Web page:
Liberal Education: Summer 2013

Current Issue

Summer2013Vol.99No.3

The Annual Meeting

This issue features annual meeting presentations on the future of diversity, gender equity, and institutional governance. Also included are articles on social identity and privilege, efforts to teach critical thinking online, promoting student learning across faith lines, use of the VALUE rubrics to build community, and college as an intellectual workout.

Table of Contents
President's Message

By Carol Geary Schneider and David Townsend

From 1818 R Street NW

By David Tritelli

Board of Directors, Association of American Colleges and Universities

Featured Topic

By Johnnella E. Butler
The notion that diversity is a wicked problem that spawns other wicked problems is familiar to anyone who has been actively involved in advancing diversity in higher education over the years and has attempted to solve the problems this noble cause has spawned.

By Caryn McTighe Musil
What is our role—as faculty members, administrators, student affairs professionals, students, presidents, and leaders of nonprofit organizations—in continuing to advance gender equity?

By John T. Casteen III
This has been a jarring year for governance and, more generally, for the concept of personal responsibility in US colleges and universities, with two starkly visible cases that trustees and others everywhere would like to understand.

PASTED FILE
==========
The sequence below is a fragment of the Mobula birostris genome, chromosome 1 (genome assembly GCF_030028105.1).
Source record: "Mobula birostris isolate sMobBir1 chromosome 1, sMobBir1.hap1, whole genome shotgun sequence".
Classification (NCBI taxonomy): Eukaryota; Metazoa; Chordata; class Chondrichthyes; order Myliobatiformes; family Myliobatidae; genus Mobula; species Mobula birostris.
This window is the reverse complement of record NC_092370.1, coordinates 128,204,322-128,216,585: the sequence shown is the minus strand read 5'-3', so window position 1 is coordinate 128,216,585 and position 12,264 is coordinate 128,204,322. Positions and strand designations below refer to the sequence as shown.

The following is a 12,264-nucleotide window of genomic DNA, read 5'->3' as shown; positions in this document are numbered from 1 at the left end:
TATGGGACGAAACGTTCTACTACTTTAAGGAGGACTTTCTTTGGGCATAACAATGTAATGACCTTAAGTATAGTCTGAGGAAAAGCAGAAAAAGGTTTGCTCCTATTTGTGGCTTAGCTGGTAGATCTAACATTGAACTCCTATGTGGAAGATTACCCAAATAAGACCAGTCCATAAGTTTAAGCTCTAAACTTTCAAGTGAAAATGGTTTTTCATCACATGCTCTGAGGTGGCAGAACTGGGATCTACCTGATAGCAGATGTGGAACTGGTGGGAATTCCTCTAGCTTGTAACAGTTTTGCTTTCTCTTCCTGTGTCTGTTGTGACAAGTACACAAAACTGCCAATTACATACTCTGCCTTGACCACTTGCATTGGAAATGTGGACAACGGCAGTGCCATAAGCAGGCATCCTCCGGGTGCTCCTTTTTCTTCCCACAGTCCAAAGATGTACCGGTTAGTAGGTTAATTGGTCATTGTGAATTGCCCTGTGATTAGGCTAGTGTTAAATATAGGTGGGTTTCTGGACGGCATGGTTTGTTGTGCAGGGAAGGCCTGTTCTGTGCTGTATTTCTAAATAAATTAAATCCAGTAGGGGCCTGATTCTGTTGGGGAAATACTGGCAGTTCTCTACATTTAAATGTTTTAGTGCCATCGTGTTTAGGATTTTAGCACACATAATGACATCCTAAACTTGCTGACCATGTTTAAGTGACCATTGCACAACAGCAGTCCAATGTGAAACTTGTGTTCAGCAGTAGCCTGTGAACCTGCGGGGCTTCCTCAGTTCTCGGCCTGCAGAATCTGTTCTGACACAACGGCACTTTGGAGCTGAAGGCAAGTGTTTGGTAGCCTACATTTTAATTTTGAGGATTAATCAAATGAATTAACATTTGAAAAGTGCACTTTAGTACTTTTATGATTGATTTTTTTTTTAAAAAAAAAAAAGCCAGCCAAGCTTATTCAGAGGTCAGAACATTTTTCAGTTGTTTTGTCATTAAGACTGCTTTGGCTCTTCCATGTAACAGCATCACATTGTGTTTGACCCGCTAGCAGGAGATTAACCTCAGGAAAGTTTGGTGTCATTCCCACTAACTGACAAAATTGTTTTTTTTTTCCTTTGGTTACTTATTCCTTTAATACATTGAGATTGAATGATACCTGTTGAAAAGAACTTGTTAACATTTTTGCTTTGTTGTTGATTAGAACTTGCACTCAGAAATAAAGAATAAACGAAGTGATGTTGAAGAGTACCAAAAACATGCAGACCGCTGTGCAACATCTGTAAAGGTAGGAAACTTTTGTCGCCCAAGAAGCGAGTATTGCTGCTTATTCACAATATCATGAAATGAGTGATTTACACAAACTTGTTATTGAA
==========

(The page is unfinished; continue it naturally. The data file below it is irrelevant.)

Perspectives

By Pamela E. Barnett
Not all our social identities are obvious, but students and colleagues attribute various identities to us—including identities based on gender, race, class, nationality, ability, and sexual orientation. How they perceive us shapes their expectations of us, their interactions with us, and our experience of academic community.

By Matt Waggoner
If we see the capacity for enlightened critical inquiry diminish in the years to come, it will not be because of computers, which, after all, do what we tell them to do. It will be because we lacked the courage to tell computers at what point they must let humanoids do humanoid things.

By Marion Larson and Sara Shady
At faith-based institutions, students are encouraged to see how what they believe connects with their academic learning and their social experiences, but students may not have many opportunities on campus to interact directly with persons who practice a religious or spiritual tradition different from their own.

By Sarah Jardeleza, April Cognato, Michael Gottfried, Ryan Kimbirauskas, Julie Libarkin, Rachel Olson, Gabriel Ording, Jennifer Owen, Pamela Rasmussen, Jon Stoltzfus, and Stephen Thomas
How can a large research university help students master the knowledge and skills that will enable them to become informed citizens who are able to contribute effectively to our democratic society, and what metrics can be used to define success?

My view

By Jonathan Malesic
Thinking about how athletes train for competition raises questions central to college and university curricula: How does someone become excellent at a complex activity? Is it by practicing only that one activity, or by practicing many different disciplines?

Previous Issues